My belief is that this new uniform is being gotten rid of because you can't iron it flat and look ridiculously turned out and "squared away" in it. You can count on one thing in the Army--if someone wearing rank is offended by the way someone looks in the uniform, everyone will suffer. I remember stories of the pregnant female at one of the major forts who wore maternity BDUs, tennis shoes, and either a green or maroon beret and how that resulted in a massive overreaction and created a backlash against giving everyone a symbol of elite status to wear.
The Army that I knew was full of that nonsense. And the first thing you had to do was get an iron, an ironing board, and a can of starch. We used to spend a fair amount of time starching BDUs and shining the black boots that went with them. Perhaps all of what's happening is being driven by a belief that the people who make Kiwi are going to go out of business if the military doesn't go back to black leather boots. Who knows?
The warrior mentality is all but gone from the Army. It's more about what will look good shuffling around on post. Uniforms should be serviceable and protective; good luck seeing something like that survive if some old Colonel decides he doesn't like a flapping panel or a stray button on his perfectly pressed vanity suit.
I have always thought that if what happened to Junior Seau didn't wake people up, someone would move the story along and present some pretty compelling evidence that professional football is too dangerous to keep playing in its present state.
Here, you can see the effects of that. This article breaks it down pretty succinctly. The evidence is there and the science seems to be pretty solid. And it doesn't help when ambassadors of the game say things like this:
Hall of Famer Troy Aikman, whose concussion in 1994 was featured in the documentary, told PBS:
"I do not have a son; if I had a son, I wouldn't necessarily discourage him from playing football, but I don't know that I would encourage him to play, either ... I don't know what the data show, but I haven't sensed there's been a reduction in head injuries. With that in mind, that's concerning. As long as we're having contact and as long as there are collisions, there's going to be head injuries."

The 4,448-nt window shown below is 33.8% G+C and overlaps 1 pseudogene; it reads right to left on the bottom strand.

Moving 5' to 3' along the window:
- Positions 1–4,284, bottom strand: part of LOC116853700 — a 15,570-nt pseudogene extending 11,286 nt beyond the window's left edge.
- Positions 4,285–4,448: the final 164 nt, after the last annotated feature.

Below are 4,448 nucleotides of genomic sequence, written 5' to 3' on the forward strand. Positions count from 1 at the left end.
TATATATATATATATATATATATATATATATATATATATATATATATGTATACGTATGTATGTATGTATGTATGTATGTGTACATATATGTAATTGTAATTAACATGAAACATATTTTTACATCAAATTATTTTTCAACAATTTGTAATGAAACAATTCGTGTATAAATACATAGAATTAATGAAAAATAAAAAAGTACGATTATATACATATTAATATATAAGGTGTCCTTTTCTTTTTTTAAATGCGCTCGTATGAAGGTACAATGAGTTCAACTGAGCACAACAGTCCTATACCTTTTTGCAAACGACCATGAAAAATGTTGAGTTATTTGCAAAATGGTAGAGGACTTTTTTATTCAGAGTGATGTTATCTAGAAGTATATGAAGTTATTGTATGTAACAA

I guess we have to get to a point where there are few, if any, head injuries. That's just common sense. And if a multi-billion dollar industry has to change, then maybe it should change quickly and hope people don't walk away from the sport.
Was this the album that broke the band?
Belly's King album was a beautifully packaged slow-fading shout out to the end of something that Tanya Donnelly started in order to get out there on her own for the second time or so. The Breeders had come and gone and she had a major hit (in my mind) with Feed the Tree, which is another gorgeously packaged EP.
They did the Star album and it was perfect. They did King and I really liked it and I wish they had done more. The marketplace didn't agree with me.
There is absolutely nothing wrong with making great music and singing great songs. That's what Belly were guilty of, and the grunge kids took a pass.
The track record of House Speaker John Boehner is atrocious when it comes to courage and conviction. This is a bought and paid for man who operates from one position and one position only--what's good for John Boehner is exactly what John Boehner is going to do, no matter what.